hundreds of years older than this, yet the story of this Hebrew king and
prophet is the first authentic reference to a sun-dial which has been
However, the final improvement of the dial was made when it was discovered
that by slanting the pointer, or gnomon, exactly toward the north pole of
the sky--the point where the north star appears at night--the sun's shadow
could be cast upon a flat surface with accurate results in indicating time.
This may sound simple, but if you will look at a sun-dial such as may still
be found in gardens, you will see that the lines of the hours and minutes
are laid out on certain carefully calculated angles; you will realize that
people had to acquire considerable knowledge before they were capable of
making such calculations. The whole subject of dial-making is so complicated
that, in 1612, there was published a big book of eight hundred pages on the
The angles of the lines of the sun-dial must be different for different
latitudes. It took that strong-arm race of ancient times, the Romans, a
hundred years to learn this fact. The Romans, at this time, were developing
their civilization from the shoulders downward, while the Greeks and some of
the Greek colonies developed theirs from the shoulders upward. Rome was a
burly power, with powerful military muscles. Whatever it wanted it went out
and took at the point of the sword, as some nations have endeavored to do in
latter days. Thus, the city of Rome became a vast storehouse of
miscellaneous loot--the fruit of other men's brains and hands.
Some conqueror of that day took back with him a sundial from the Greek
colony of Sicily. This was set up in Rome, where nobody realized that even
the power of Rome's armies was not able to transplant the angle of the sun
as it shone upon Sicily far to the southward. It was nearly one hundred
years before these self-satisfied robbers found that they had been getting
the wrong time-record from the stolen instrument. Thus, the original owners
had a form of belated revenge, could they but have known it.
One of the largest of all the sun-dials was the one set up by the Roman
Emperor Augustus when he returned from his Egyptian wars bringing with him
an obelisk not unlike the one which now stands near the Metropolitan Museum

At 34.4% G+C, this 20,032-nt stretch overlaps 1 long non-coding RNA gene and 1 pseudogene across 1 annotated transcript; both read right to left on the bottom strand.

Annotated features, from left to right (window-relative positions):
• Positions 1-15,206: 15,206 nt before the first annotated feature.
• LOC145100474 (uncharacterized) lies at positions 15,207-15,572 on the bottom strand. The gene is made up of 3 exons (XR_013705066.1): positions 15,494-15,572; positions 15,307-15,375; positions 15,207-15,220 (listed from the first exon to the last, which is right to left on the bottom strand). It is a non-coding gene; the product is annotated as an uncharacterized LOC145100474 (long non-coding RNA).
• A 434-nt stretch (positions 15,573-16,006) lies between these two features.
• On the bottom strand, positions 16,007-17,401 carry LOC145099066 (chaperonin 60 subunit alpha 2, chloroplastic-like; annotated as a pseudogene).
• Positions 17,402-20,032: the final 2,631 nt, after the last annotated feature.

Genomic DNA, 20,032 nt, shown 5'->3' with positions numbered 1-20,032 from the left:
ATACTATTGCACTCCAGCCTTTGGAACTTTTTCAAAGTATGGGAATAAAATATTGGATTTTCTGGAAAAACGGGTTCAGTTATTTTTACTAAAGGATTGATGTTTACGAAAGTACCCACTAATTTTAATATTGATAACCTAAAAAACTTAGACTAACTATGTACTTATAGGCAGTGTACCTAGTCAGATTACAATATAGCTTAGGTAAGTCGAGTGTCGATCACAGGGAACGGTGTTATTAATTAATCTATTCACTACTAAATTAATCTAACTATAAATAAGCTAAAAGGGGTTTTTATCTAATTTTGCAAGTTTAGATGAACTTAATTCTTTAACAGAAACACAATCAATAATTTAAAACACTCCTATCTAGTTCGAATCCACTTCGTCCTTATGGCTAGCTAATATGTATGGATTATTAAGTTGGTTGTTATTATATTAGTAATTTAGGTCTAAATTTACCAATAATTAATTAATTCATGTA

of Art in Central Park, New York City. If you can imagine this Egyptian
obelisk, with its strange hieroglyphic characters upon its four sides,
surrounded by a great dial with the figures of the hours marked upon its
surface, you will get an idea of the size of this huge time-piece. However,
it was probably more picturesque than valuable as a time-keeper.
There is an important difference between clocks and sun-dials, aside from
the self-evident one of the difference in their construction. Clock-time is
based on what is called "mean time." If we study the almanac table of times
of sunrises and sunsets, and count the number of hours from sunrise of one
day to sunrise of the next, we find it is rarely exactly twenty-four hours,
but usually a few minutes more or less, while the average for the whole year
is twenty-four hours. The clock is constructed to keep uniform time based on
this average length of day.
The sun-dial time marks "apparent time," the actual varying length of each
day. The sun-dial time, therefore, is nearly always some minutes ahead or
behind that of a clock, the greatest discrepancy being about sixteen minutes
for a few days in November. There are, however, four days in the year when
the clock and the sun-dial agree perfectly in the time they indicate. These
days are April 15th, June 15th, September 1st, and December 24th.
When in the eighteenth century clocks and watches began to come into
wide-spread use sun-dials fell into neglect, except as an appropriate bit of
ornament in gardens. At Castletown, in the Isle of Man, is a remarkable
sun-dial with thirteen faces, dating from 1720.
It was usual to place on sun-dials appropriate mottoes expressing a
sentiment exciting inspiration or giving a warning to better living. A dial
that used to be at Paul's Cross, London, bore an inscription in Latin, which
translated means, "I count none but the sunny hours." In an old
sweet-scented garden in Sussex was a sun-dial with a plate bearing four
mottoes, each for its own season: "After darkness, light;" "Alas, how
swift;" "I wait whilst I move;" "So passes life." Sometimes short familiar
proverbs were used like: "All things do wax and wane;" "The longest day must
end;" "Make hay while the sun shines."
It is told of Lord Bacon, that, without intending to do so, he furnished the
motto borne by a dial that stood in the old Temple Gardens in London. A
young student was sent to him for a suggestion for the motto of the dial,
then being built. His lordship was busy at work in his rooms when the
messenger humbly and respectfully made his request. There was no answer. A
second request met with equally oppressive silence and seeming ignorance of
even the existence of the speaker. At last, when the petitioner ventured a
third attack on the attention of the venerable chancellor, Bacon looked up
and said sharply: "Sirrah, be gone about your business." "A thousand thanks,
my lord," was the unexpected reply, "The very thing for the dial! Nothing
could be better."
We see that the principle of the sun-dial has been recognized and utilized
for many centuries; indeed, we still find sun-dials placed in gardens and
parks although we rarely take the trouble to look to them for the time. Like
the dinosaur and the saber-toothed tiger, they have had their day. They have
been forced to give way to devices that overcame some of their objections;
therefore we must not linger too long upon what is, after all, a closed
chapter in the history of time-recording.